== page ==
Adding coprocessors such as the Intel Xeon Phi into a cluster for accelerating computing applications is understood, and processes have been established to reduce the complexity. To get maximum performance from the Intel Xeon Phi, applications may have to be re-thought to take advantage of the SIMD architecture. However, integrating an accelerator in a cluster that can communication with the rest of the cluster, including storage devices, takes more thought.
After configuring the coprocessors on the network, which requires more thought and consideration than just using a single coprocessor on a server, attention can be paid towards allowing the coprocessor to perform I/O, as needed. Once the network is set up, NFS version 3 can be used, as provided by the Intel MPSS software. If the coprocessor can ping the NFS server, then standard commands can be used for mounting, etc.
The Lustre File System can also be supported on the coprocessor. Building the environment with the Intel MPSS software allows for cross compiling a kernel for the coprocessor. Likewise, support for both the BEEGFS and the Panasas PanFS file system can be used. With the Panasas PanFS file system, users can download the software directly to run on the Intel Xeon Phi coprocessor.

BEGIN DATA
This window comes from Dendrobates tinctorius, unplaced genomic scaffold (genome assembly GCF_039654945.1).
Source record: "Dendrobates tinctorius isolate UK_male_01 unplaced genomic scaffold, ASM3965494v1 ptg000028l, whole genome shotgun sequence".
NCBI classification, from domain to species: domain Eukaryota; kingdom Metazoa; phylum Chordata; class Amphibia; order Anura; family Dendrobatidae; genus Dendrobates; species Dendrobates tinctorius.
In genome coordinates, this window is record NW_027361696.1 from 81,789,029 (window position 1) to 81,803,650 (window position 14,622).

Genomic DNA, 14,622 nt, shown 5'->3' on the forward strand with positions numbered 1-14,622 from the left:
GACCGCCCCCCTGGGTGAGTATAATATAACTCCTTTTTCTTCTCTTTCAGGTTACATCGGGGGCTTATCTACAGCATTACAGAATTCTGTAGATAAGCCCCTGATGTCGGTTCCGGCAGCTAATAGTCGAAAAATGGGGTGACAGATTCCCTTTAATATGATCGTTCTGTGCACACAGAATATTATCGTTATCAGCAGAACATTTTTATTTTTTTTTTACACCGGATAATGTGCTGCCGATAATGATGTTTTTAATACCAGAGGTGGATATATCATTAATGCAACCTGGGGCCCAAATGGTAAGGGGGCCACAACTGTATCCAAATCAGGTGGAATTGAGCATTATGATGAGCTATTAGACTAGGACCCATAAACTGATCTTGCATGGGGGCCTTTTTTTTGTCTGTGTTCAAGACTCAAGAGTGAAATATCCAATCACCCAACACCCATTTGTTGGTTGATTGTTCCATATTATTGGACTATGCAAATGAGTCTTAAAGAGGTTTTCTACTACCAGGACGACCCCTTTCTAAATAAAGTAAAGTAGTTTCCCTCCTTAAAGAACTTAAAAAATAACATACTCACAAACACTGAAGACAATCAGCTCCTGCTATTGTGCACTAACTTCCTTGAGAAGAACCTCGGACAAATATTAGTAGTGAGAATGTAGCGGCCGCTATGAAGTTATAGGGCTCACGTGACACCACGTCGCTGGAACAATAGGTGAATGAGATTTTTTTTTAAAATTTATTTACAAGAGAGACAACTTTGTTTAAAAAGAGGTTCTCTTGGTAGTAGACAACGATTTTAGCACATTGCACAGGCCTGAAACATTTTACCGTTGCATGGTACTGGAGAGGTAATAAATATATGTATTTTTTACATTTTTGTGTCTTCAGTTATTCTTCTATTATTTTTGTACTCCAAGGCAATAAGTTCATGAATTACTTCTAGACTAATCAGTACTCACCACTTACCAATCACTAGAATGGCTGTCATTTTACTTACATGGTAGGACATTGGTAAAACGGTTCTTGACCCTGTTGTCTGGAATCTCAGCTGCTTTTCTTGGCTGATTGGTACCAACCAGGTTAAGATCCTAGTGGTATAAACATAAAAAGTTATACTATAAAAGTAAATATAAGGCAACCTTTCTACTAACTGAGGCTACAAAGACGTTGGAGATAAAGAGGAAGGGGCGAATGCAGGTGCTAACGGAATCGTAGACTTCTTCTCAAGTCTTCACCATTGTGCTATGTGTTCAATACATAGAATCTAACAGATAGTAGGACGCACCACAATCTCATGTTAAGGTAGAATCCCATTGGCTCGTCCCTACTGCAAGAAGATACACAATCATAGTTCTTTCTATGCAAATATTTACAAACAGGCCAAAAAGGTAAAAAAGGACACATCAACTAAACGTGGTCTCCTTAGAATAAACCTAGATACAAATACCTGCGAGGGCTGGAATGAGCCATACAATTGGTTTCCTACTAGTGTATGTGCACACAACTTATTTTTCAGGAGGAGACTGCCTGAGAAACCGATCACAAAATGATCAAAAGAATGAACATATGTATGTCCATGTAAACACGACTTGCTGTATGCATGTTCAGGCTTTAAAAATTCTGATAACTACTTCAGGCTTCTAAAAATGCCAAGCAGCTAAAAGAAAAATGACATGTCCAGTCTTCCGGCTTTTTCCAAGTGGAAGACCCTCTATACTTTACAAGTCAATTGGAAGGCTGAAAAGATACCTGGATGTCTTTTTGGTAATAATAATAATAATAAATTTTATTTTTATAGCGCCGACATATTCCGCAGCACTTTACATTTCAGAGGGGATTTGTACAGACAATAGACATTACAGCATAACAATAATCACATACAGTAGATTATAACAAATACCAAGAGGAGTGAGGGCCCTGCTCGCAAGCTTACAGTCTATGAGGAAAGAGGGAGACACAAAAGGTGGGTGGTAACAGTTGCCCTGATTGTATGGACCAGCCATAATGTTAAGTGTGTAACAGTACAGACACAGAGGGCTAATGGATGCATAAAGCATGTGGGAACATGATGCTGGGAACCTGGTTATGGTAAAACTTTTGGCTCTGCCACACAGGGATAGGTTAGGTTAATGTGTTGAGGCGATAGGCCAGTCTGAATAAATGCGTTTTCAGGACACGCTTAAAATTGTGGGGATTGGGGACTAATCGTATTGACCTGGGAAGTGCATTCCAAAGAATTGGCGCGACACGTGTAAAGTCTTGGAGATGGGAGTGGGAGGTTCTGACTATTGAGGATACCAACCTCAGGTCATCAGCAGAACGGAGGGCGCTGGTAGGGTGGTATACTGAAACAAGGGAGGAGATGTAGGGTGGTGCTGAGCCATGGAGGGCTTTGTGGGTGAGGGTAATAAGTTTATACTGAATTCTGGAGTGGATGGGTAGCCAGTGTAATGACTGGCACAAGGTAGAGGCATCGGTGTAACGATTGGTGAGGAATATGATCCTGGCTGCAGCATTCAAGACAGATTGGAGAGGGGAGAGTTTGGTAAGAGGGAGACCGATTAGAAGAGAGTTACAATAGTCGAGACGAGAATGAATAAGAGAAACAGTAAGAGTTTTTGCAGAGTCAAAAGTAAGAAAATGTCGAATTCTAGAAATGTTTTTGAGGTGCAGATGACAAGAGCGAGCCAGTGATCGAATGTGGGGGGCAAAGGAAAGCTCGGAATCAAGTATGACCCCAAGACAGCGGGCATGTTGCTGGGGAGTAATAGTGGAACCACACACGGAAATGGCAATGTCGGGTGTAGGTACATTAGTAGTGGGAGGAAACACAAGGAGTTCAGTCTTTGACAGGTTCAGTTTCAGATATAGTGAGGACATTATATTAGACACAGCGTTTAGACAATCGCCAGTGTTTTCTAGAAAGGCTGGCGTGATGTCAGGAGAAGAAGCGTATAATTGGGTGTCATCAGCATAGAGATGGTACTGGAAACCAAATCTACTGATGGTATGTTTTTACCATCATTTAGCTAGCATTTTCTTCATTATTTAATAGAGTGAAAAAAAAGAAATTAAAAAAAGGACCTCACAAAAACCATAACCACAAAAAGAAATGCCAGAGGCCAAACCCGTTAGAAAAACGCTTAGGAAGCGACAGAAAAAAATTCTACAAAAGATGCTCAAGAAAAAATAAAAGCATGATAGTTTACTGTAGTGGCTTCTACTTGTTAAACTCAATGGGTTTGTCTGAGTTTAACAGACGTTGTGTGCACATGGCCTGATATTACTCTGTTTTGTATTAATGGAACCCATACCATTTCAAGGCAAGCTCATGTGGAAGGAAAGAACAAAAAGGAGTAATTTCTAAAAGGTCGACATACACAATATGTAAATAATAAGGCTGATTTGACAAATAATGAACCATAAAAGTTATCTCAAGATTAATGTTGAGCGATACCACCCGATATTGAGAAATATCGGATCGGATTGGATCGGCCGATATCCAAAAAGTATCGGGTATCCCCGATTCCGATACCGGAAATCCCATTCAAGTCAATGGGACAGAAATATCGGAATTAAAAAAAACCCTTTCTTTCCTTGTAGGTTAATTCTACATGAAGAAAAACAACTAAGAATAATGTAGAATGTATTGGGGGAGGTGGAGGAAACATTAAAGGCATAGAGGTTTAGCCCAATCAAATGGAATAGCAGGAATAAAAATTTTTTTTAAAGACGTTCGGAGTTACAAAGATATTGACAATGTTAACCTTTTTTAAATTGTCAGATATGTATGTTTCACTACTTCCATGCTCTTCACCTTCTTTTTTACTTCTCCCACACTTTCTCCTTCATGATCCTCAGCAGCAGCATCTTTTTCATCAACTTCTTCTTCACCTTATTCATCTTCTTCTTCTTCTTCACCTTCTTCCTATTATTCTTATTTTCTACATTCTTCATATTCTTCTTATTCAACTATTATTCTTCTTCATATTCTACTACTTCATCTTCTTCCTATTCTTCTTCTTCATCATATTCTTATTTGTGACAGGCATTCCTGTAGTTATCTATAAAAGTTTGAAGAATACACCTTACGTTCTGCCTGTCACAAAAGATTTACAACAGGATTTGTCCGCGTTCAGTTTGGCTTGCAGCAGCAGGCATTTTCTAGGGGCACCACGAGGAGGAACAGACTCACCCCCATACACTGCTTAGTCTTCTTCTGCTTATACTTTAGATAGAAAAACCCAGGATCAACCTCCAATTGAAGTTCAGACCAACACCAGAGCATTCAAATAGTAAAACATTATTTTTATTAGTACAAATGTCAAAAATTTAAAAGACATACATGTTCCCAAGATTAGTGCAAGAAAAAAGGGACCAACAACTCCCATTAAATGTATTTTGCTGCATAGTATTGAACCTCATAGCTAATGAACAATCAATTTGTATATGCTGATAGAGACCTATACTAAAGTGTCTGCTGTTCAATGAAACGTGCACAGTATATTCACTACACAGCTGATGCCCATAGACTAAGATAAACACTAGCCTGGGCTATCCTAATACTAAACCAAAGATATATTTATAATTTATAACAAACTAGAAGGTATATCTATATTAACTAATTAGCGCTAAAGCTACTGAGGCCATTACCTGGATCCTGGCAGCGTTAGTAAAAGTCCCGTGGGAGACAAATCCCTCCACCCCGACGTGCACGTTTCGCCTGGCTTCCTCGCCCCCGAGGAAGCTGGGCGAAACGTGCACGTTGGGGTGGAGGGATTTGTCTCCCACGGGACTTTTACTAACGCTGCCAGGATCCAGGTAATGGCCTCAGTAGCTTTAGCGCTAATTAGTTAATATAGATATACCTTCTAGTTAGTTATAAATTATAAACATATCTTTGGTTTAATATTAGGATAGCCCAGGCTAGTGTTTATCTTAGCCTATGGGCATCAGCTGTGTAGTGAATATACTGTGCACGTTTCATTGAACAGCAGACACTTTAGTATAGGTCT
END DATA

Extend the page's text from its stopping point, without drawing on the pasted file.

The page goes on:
Choosing the proper file system for the cluster computing environment is an important decision when architecting the system. While each of the file systems have its advantages and disadvantages in terms of performance, networking requirements (and limitations), it is important for the installed coprocessors to be able to access the storage system. By treating the Intel Xeon Phi processors as independent nodes in the network topology, the file systems can be used as needed, although with some work by the system administrators.
Source: Intel Corporation, USA
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